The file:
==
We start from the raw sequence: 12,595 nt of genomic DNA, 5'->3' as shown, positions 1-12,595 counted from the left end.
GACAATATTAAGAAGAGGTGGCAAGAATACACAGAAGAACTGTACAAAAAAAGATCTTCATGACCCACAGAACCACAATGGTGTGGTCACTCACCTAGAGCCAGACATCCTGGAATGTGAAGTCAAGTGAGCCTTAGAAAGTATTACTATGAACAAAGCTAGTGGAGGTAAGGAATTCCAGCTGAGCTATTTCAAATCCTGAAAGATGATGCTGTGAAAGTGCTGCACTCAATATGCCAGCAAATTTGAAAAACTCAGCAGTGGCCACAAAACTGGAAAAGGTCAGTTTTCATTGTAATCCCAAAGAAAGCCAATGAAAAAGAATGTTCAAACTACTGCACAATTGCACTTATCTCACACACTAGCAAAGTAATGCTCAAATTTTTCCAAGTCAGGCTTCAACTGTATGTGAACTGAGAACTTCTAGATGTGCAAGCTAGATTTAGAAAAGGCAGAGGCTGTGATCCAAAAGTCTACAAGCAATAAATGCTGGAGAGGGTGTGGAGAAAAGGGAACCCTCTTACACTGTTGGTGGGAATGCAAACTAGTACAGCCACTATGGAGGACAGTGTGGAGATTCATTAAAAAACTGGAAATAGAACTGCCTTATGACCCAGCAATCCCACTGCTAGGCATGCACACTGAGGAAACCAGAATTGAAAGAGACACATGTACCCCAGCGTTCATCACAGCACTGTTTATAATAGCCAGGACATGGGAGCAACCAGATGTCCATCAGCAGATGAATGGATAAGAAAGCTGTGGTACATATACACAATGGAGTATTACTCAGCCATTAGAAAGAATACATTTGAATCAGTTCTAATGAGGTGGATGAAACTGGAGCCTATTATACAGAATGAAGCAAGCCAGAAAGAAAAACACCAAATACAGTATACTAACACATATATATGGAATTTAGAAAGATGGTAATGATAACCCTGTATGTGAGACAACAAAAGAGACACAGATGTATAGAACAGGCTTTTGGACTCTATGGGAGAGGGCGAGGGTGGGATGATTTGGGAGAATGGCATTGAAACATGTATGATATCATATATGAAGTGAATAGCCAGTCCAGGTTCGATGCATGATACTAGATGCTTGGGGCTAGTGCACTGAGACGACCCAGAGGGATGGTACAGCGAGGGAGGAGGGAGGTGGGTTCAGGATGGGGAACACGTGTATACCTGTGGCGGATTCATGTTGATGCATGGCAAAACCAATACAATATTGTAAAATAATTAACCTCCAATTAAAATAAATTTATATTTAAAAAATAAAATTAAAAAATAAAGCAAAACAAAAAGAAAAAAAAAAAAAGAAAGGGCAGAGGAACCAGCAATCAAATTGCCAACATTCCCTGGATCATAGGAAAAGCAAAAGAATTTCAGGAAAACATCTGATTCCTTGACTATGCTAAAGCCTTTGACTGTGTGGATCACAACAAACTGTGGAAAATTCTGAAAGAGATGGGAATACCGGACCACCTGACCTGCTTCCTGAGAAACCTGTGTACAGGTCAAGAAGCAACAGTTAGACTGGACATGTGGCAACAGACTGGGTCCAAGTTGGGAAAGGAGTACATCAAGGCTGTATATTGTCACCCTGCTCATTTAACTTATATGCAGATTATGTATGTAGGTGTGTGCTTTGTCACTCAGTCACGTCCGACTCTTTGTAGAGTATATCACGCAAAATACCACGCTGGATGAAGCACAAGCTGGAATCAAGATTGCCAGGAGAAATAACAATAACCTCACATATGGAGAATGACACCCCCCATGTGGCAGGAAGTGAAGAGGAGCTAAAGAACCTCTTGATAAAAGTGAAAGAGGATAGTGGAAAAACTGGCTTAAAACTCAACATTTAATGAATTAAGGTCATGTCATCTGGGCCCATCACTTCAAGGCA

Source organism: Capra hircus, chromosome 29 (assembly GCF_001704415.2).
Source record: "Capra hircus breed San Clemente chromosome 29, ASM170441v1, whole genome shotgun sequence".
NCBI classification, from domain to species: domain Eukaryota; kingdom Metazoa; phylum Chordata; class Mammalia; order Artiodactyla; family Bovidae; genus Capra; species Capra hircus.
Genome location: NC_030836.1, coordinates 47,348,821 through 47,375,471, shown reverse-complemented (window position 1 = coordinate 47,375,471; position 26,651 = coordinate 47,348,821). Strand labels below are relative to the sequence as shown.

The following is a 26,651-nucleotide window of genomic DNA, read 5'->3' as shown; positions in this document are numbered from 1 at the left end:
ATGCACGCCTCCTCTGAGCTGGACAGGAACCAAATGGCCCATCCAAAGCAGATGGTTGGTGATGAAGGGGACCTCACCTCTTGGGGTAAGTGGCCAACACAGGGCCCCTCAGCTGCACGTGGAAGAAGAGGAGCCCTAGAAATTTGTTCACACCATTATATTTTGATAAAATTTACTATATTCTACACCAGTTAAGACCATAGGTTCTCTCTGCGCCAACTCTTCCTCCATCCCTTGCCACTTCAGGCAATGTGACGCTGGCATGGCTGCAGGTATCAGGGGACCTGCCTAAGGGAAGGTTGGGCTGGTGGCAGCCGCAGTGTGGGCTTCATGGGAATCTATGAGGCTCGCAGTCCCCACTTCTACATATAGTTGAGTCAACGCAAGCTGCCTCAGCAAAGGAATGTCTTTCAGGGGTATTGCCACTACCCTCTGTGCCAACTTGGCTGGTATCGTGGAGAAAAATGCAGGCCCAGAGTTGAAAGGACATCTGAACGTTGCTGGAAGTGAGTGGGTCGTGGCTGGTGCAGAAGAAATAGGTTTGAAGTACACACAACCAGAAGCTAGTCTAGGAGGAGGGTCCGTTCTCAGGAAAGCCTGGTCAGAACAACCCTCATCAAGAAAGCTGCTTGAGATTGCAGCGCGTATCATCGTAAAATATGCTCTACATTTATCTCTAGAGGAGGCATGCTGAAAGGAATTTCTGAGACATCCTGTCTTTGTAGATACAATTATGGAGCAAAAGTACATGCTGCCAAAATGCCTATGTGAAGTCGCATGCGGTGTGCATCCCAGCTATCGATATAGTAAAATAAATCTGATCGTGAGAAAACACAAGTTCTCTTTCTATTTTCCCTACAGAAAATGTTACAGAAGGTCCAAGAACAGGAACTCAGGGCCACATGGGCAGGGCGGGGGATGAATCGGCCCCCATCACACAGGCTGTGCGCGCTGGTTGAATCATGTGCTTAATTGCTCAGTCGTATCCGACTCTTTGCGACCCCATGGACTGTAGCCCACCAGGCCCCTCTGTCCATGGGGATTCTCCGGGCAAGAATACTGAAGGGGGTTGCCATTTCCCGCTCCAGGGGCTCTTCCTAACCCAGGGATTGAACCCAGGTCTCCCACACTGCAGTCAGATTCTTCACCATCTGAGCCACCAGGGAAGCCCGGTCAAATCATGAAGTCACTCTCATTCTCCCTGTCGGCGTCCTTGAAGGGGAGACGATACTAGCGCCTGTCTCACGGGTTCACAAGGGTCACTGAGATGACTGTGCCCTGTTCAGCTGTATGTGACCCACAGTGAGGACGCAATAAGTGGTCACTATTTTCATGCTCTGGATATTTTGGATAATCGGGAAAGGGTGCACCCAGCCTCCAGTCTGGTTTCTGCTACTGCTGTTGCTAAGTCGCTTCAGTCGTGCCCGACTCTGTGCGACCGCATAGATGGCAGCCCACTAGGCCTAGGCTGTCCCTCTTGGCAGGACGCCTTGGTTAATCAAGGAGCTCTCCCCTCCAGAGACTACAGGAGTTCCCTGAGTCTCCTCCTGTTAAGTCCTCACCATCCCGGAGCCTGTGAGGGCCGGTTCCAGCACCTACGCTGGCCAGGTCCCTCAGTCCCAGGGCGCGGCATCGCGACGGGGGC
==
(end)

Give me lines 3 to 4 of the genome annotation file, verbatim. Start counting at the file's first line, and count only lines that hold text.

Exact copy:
Source organism: Capra hircus, chromosome 29 (assembly GCF_001704415.2).
Source record: "Capra hircus breed San Clemente chromosome 29, ASM170441v1, whole genome shotgun sequence".